2023, February 27: Venus-Jupiter Conjunction Imminent, Mars-Moon Near Miss


February 27, 2023: Brilliant Venus approaches Jupiter, two nights before their conjunction.  The moon passes close to Mars near midnight.

Photo Caption – 2020, September 6: Mars and Moon. (Composite image)


by Jeffrey L. Hunt

Chicago, Illinois:  Sunrise, 6:29 a.m. CST; Sunset, 5:38 p.m. CST.  Check local sources for sunrise and sunset times for your location.  Times are calculated from the U.S. Naval Observatory’s MICA computer program.

Jupiter’s Great Red Spot’s transit times, when it is in the center of the planet in the southern hemisphere: 2:51 UT, 12:47 UT, 22:42 UT. Convert the time to your time zone. In the US, subtract five hours for EST, six hours for CST, and so on.  Use a telescope to see the spot.  Times are from Sky & Telescope magazine.

Here is today’s planet forecast:

Morning Sky

The moon is at the evening half-full phase (First Quarter) at 2:06 a.m. CST.

Mercury and Saturn are technically morning planets, rising before daybreak, but they are bathed in bright morning twilight.  Mercury, heading toward superior conjunction, rises about twenty-five minutes before sunup.  Saturn follows less than 10 minutes later.

Mercury is moving toward the year’s best evening appearance during April.  Saturn continues to slowly climb into the morning sky, make its first appearance before sunrise about the time of the equinox.

Evening Sky

Chart Caption – 2023, February 27: Evening Star Venus and Jupiter are in the west-southwest after sunset.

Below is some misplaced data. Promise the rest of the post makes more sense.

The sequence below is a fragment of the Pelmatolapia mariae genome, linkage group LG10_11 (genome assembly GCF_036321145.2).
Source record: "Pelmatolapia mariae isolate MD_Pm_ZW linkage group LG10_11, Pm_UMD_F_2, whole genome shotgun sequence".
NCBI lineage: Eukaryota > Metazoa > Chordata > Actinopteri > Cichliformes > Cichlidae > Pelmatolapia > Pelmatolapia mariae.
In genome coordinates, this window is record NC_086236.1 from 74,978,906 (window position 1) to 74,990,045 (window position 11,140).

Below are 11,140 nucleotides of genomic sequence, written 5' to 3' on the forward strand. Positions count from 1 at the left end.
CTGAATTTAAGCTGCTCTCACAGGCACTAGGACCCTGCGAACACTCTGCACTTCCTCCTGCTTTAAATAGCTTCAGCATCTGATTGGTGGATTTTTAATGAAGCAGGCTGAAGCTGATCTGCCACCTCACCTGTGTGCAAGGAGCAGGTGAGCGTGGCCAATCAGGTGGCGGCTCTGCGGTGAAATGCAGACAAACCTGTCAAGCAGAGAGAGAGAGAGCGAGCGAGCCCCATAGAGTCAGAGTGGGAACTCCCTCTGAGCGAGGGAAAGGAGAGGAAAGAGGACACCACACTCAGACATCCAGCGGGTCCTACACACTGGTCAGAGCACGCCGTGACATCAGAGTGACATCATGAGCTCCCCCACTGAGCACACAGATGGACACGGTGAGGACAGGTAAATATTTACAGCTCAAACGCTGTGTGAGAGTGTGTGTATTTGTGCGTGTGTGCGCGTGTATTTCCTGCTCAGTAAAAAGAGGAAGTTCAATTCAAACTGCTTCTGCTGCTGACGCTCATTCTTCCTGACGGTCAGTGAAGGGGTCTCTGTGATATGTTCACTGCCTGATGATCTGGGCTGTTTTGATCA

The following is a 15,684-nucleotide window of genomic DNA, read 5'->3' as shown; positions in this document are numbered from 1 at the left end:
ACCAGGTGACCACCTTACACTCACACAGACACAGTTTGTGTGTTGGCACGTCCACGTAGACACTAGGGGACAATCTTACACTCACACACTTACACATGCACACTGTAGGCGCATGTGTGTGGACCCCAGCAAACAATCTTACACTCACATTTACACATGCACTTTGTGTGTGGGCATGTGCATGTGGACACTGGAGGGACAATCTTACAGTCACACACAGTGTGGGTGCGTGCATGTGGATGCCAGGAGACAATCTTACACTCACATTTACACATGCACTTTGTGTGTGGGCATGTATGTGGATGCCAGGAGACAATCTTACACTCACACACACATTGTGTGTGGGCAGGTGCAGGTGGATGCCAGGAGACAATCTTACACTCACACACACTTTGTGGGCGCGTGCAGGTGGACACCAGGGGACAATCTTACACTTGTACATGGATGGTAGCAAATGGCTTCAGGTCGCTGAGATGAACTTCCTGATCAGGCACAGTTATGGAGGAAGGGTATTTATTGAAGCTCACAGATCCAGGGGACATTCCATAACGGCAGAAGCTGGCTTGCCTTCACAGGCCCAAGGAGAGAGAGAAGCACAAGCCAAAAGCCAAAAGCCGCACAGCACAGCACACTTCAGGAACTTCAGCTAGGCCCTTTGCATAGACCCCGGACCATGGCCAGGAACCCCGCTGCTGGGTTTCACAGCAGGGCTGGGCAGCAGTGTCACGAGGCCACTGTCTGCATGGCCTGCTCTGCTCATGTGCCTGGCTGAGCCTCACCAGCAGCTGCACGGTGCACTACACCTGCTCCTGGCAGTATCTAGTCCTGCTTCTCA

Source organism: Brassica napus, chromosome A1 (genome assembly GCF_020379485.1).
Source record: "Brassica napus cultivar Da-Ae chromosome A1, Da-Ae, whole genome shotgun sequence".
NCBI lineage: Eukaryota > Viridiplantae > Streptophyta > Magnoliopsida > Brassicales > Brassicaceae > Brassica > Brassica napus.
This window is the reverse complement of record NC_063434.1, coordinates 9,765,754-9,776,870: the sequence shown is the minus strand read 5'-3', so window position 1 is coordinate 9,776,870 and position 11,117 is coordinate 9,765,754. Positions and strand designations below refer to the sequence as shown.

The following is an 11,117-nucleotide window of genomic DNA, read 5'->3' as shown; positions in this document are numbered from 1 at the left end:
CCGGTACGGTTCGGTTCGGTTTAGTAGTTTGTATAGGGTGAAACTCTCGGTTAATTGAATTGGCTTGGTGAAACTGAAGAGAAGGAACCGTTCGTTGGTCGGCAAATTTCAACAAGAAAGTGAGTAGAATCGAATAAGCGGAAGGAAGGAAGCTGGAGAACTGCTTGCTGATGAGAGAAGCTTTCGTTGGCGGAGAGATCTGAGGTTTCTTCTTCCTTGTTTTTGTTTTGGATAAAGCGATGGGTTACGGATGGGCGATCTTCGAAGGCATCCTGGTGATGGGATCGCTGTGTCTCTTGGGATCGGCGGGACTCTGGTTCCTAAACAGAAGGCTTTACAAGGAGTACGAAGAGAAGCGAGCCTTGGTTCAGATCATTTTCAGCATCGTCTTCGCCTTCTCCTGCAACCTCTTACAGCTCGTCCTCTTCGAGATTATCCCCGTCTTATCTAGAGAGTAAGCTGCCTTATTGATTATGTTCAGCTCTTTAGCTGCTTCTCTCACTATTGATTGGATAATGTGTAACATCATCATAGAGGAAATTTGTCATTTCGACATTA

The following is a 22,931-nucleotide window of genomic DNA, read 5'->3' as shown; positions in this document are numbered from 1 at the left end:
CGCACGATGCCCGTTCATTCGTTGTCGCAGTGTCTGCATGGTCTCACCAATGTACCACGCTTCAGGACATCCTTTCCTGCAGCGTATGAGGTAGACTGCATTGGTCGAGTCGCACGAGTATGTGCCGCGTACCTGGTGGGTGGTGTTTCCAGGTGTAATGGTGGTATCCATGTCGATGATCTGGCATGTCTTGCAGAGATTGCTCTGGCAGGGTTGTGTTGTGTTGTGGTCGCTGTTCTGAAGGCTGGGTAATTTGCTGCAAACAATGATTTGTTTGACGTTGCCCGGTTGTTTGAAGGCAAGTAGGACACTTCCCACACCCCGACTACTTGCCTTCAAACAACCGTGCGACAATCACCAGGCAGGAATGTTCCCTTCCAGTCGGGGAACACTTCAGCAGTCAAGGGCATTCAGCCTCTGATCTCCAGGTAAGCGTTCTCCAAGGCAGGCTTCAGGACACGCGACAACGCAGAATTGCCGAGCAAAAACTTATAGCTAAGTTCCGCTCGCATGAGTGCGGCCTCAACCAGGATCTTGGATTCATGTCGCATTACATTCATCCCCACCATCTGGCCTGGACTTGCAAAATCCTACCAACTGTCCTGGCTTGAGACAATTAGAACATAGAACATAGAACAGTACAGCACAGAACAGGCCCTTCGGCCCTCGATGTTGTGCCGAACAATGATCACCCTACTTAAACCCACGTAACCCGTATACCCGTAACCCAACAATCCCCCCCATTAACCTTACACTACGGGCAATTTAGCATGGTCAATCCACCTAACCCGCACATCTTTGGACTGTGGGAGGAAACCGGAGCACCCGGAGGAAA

The Venus-Jupiter conjunction occurs in two evenings.  This evening the gap is 2.2°!

At forty-five minutes after sunset, brilliant Venus is nearly 20° above the west-southwest horizon with Jupiter to its upper left.

This evening, the night’s two brightest starlike bodies appear close together in the sky. While the two planets appear close together, Jupiter is over four times farther away than Venus.  Even through a binocular, the two planets appear as stars, although up to four of Jupiter’s largest moons can appear as pinpoints of light next to the solar system’s largest planet.

The globe of the planets is revealed through a telescope.  The Venusian surface is hidden by a thick veil of clouds that insulates the planet’s 900° F temperature. Tonight, the planet shows a phase 87% illuminated, an evening gibbous.  With Jupiter, a telescope reveals the planet’s colorful cloud tops and long-lived atmospheric disturbances, like the Great Red Spot.  The storm does not come into view tonight for sky watchers in mid-America.

Chart Caption – 2023, February 27: The gibbous moon is high in the south near Mars after sundown.

As the sky darkens further, the moon, 57% illuminated, is high in the south, 2.0° to the right of Mars that is marching eastward in Taurus near Elnath, the Bull’s northern horn.

Chart Caption – 2023, February 27: As midnight approaches, the lunar orb is passes 0.7° from Mars.

At the midnight hour approaches, the lunar orb passes 0.7° north of the Red Planet.  This is best viewed through a binocular or spotting scope.

The moon covers or occults Mars from the Arctic regions.  This is the third of five lunar occultations of Mars that are visible across our planet this year.



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